How to use hashtags in your social media content.


How to Use Hashtags in Your Social Media Content.

The impact of the Hash tag on modern culture and human language is so large that the American Dialect Society declared “hashtag” as Word of the Year in 2012.

Do you think you could explain hashtags to someone who has never used them? it isn’t as easy as you might think. So welcome to our brief history of the hashtag, and how to best use it to your benefit.

A little # history

In 2007 Twitter was a stream of disconnected 140-character comments. It was possible to search Twitter for keywords; however many tweets contain the same keyword, not every tweet was about that keyword.

In 2009 after a lot of trial and error Twitter updated its system to make hashtags clickable. It was then possible to have a returning a search for all tweets containing the term. What started as an informal hack among users became an integral and iconic part of the platform.

Since then the hashtag has evolved into far more than system of categorization.


The hashtag and language

When someone tags a tweet as #Mondaymotivation, is he making it easy for you to find all the pseudo motivational posters floating around the web, Or is he using the hashtag as a self-referential comment on something he is doing?

Ending a tweet with #boss is far more about adding a shorthand punch to the air than it is about grouping tweets into a single conversation.

People will often create new hashtags every day that make no sense beyond that one tweet. People are using hashtags to add extra layers of meaning to their messages.


A hashtag can convey irony and sarcasm or can suggest emotion or mood, or even contradict the actual tweet. The intended effect can be humorous and provocative or informative and mysterious. Or all of the above.

Now let’s just think about that for a moment. A new form of grammar has entered human language, the use of which enhances or transforms the meaning of a sentence. And its relevant to every language on earth.  You can hashtag in Russian, Japanese or Korean.

It’s no wonder some people are often confused by the various nuances of this linguistic marvel. If your marketing involves social media content must be fluent in the language.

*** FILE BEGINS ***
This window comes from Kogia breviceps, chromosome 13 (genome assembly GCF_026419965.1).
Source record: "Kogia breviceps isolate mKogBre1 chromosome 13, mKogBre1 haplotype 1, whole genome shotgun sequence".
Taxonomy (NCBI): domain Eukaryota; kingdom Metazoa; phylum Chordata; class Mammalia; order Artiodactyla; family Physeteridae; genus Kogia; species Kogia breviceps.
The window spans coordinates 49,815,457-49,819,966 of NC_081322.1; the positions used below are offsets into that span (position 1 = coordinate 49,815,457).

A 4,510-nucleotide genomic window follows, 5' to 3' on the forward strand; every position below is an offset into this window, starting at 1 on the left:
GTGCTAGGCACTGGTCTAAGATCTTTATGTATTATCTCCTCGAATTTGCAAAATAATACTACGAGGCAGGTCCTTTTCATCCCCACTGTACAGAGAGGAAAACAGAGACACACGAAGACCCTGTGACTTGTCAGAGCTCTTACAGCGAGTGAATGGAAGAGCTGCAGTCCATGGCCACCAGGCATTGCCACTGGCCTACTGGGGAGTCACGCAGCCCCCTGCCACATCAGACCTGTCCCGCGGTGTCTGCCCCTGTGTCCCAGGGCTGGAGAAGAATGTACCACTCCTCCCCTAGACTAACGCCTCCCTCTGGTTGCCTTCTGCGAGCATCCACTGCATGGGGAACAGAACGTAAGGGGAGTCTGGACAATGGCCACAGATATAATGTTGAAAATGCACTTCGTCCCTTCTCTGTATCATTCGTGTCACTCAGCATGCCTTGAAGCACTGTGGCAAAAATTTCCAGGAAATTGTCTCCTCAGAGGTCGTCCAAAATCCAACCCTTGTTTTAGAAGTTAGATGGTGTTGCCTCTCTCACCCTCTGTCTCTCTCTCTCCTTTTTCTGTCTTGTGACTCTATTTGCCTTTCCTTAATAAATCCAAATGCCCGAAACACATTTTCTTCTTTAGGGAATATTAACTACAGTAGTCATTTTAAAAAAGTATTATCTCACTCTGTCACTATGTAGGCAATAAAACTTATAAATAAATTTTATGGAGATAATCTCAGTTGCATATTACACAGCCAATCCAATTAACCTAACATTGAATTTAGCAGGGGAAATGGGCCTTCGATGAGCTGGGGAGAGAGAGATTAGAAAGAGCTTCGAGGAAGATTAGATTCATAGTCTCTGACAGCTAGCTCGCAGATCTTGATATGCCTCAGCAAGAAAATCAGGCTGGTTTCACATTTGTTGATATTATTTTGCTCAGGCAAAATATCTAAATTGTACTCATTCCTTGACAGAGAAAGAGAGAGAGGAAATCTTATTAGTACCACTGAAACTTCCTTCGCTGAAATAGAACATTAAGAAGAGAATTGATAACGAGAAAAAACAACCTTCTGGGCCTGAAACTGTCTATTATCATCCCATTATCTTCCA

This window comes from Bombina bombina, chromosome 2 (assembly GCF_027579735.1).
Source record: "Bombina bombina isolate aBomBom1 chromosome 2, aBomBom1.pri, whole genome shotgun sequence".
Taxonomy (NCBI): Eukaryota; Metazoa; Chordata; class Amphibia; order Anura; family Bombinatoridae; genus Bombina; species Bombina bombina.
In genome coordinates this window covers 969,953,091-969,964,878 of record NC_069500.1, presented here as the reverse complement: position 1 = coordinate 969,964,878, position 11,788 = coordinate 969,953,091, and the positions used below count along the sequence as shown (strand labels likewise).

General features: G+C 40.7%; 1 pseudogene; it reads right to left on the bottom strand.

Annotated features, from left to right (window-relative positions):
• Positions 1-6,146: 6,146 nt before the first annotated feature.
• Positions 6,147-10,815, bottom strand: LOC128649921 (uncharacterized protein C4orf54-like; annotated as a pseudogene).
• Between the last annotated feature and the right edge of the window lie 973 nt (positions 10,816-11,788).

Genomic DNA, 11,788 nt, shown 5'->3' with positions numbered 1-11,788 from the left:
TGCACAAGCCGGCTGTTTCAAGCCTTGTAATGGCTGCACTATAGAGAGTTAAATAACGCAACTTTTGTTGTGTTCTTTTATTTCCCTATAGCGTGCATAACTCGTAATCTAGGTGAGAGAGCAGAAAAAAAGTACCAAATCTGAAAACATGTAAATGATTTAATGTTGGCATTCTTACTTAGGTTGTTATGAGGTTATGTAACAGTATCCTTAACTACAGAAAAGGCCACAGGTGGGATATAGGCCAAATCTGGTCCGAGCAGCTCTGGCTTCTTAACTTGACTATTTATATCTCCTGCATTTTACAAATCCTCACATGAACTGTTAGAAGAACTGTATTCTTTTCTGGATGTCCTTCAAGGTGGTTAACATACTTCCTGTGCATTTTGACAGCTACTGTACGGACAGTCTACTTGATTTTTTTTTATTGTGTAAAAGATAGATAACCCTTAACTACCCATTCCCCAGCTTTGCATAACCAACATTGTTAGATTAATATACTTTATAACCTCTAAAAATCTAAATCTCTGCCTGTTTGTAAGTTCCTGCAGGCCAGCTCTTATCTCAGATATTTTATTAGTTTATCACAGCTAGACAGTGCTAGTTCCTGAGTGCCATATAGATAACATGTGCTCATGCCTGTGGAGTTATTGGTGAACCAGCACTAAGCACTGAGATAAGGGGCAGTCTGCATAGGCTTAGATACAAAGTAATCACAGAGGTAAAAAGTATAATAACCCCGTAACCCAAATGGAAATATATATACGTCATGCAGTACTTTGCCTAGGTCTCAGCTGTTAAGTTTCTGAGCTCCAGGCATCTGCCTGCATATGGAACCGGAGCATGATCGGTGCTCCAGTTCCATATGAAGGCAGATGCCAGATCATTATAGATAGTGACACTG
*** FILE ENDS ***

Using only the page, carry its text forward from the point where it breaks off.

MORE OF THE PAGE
Misinterpreting a message or using hashtags incorrectly can make your brand seem as out of place as your uncle’s inappropriate dancing at a wedding. 


When hashtags go bad

Have you ever seen a domain name that just looks…..wrong?

A good example is Margaret Thatcher’s death in 2013 which provoked a huge amount of online debate. Mrs Thatcher was a highly controversial figure in British politics, so it wasn’t surprising for one of the most popular hashtags to become a trending topic.

The hash tag that was used was this #nowthatchersdead see anything wrong with it?

If you live in the United States and read that sequence of letters Margaret Thatcher may not be the first thing you think of. You certainly wouldn’t be alone if you thought it actually read “Now That Cher’s Dead.”

There was much confusion for many fans and I’m sure a pretty weird day for the superstar singer.  Taking time and choosing the correct hashtag is crucial if you don’t want to lose control of your message. A poorly worded tweet can be a PR disaster.

Someone in British singer Susan Boyle’s PR agency obviously thought a hashtag promoting her new album launch would be a good idea which is how we got #SusanAlbumParty.


Sus Anal Bum Party


Be sure to run your hashtag ideas past fresh eyes to spot these traps. 


Marketers and hashtags

Hashtags present an amazing opportunity for marketers to identify social media relevant trends and conversations to their business and get their content in front of the right people.

Make sure you always check the hashtag first to see how much activity it receives, the sorts of content shared, and how well such content is received.

Not every conversation is welcoming to marketers. Can you tell if brand content shared or ignored? or criticised

Like everything in life, moderation is key. Resist the temptation to intrude too heavily on any single hashtag or conversation.

It’s poor form to spam hashtag followers with offers or self-serving. Posting to a single group too often or repetitively can turn a community against you, so it’s best to avoid using hashtags with bots and automated systems. Interaction still matters, so don’t post and run either.

Hashtags are also the marketing glue that holds cross-platform competitions and campaigns together. Hashtags make it easy for followers to submit content to be aggregated and displayed elsewhere.

Always remember that the hashtag belongs to the community, even if you created it yourself. You can’t censor or control how others will use it so be sensitive to situations that could fuel a hashtag backlash. 

Used well hashtags can be immensely powerful marketing tools. Like any tool we should treat them with respect, care, and plenty of consideration.  The power of the hashtag should never be underestimated. The least used character on the keyboard is rapidly becoming one of the mightiest punctuation marks in history.



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